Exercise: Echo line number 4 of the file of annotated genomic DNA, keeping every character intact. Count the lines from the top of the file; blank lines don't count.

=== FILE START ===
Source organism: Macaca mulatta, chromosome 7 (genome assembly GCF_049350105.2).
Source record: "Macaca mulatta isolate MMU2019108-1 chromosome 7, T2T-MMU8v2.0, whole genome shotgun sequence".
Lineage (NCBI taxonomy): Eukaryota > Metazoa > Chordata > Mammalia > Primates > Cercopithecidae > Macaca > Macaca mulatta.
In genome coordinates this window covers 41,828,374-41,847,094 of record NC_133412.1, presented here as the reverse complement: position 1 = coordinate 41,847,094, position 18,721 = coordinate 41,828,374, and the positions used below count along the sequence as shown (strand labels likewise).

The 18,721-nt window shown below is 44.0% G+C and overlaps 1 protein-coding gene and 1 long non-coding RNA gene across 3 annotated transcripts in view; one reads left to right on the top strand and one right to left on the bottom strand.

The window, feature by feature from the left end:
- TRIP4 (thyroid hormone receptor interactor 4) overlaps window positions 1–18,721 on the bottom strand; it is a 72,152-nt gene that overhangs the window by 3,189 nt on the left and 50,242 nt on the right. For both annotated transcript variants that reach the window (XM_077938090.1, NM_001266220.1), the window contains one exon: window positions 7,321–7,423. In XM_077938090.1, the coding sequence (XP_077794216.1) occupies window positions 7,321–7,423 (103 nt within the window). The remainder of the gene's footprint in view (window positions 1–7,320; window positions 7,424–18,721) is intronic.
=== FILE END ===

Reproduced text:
In genome coordinates this window covers 41,828,374-41,847,094 of record NC_133412.1, presented here as the reverse complement: position 1 = coordinate 41,847,094, position 18,721 = coordinate 41,828,374, and the positions used below count along the sequence as shown (strand labels likewise).